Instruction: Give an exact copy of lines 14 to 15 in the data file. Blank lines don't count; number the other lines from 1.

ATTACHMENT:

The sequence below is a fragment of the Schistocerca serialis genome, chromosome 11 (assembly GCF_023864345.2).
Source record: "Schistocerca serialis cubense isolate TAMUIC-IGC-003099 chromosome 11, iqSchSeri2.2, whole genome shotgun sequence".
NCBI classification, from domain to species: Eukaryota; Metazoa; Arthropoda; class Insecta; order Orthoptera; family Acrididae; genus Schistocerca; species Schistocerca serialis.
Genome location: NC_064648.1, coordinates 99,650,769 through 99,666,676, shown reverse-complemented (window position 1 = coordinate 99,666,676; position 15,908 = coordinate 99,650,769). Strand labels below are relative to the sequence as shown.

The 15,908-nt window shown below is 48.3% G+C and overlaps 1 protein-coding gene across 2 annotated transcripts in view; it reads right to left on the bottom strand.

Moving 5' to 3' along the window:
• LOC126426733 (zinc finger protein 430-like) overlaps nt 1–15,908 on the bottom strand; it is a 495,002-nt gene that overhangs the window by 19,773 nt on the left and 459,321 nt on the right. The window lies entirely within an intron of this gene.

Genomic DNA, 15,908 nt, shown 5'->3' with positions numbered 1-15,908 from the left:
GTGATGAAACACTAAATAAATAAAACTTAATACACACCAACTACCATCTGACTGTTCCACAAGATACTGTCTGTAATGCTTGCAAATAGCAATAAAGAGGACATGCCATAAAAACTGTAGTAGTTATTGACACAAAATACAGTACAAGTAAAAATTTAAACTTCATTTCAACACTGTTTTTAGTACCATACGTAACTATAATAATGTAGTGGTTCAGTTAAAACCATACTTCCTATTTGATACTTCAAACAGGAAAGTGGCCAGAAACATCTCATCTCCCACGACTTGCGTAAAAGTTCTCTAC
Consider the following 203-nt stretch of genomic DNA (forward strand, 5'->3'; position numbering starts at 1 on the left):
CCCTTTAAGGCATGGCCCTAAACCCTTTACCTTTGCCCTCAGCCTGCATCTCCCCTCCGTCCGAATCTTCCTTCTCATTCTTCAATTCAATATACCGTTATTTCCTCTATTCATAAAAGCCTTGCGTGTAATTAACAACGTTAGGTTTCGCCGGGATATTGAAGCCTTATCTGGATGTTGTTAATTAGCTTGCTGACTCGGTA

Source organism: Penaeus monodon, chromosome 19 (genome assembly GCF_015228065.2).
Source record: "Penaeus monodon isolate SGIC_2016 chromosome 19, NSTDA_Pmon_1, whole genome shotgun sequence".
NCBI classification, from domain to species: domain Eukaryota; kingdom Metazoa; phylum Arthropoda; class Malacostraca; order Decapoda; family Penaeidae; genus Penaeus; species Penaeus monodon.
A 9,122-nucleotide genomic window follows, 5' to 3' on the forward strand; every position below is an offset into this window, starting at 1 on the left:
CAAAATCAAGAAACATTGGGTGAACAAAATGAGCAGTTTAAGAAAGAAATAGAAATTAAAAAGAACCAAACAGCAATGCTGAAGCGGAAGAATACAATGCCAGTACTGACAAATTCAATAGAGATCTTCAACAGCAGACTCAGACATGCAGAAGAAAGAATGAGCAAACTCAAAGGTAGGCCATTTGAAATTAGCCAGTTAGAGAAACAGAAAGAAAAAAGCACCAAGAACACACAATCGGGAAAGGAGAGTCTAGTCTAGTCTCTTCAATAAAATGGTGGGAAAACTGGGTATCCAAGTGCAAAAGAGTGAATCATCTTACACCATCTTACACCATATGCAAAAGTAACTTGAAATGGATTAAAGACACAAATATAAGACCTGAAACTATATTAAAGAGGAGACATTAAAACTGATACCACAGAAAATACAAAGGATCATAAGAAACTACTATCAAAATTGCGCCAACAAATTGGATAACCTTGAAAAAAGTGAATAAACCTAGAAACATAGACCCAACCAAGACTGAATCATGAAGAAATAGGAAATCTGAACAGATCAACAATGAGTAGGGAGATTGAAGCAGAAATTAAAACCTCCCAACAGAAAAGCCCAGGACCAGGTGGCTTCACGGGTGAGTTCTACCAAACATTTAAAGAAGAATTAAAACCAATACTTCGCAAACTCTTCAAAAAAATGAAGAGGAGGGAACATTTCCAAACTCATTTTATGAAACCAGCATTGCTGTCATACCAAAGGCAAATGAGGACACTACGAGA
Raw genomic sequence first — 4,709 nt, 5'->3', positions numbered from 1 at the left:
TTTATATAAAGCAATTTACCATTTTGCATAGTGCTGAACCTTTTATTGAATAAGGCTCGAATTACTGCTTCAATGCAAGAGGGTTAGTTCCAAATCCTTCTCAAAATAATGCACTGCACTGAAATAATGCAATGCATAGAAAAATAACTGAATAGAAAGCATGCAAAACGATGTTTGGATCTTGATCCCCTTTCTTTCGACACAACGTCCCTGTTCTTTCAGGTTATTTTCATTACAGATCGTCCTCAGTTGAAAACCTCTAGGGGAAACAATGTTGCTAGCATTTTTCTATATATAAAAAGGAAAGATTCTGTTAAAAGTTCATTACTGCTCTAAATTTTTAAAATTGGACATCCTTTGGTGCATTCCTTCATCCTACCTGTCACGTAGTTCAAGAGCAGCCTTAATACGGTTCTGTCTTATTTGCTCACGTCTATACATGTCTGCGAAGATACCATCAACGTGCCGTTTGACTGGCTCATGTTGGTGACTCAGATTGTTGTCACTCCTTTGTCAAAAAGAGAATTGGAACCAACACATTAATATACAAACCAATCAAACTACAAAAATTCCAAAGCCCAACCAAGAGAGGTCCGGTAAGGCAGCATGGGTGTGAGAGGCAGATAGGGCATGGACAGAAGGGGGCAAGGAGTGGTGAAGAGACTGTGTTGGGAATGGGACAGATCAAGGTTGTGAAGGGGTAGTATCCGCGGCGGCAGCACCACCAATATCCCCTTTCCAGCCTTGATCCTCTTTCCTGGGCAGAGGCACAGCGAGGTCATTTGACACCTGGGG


NCBI classification, from domain to species: domain Eukaryota; kingdom Metazoa; phylum Arthropoda; class Malacostraca; order Decapoda; family Penaeidae; genus Penaeus; species Penaeus monodon.
A 9,122-nucleotide genomic window follows, 5' to 3' on the forward strand; every position below is an offset into this window, starting at 1 on the left: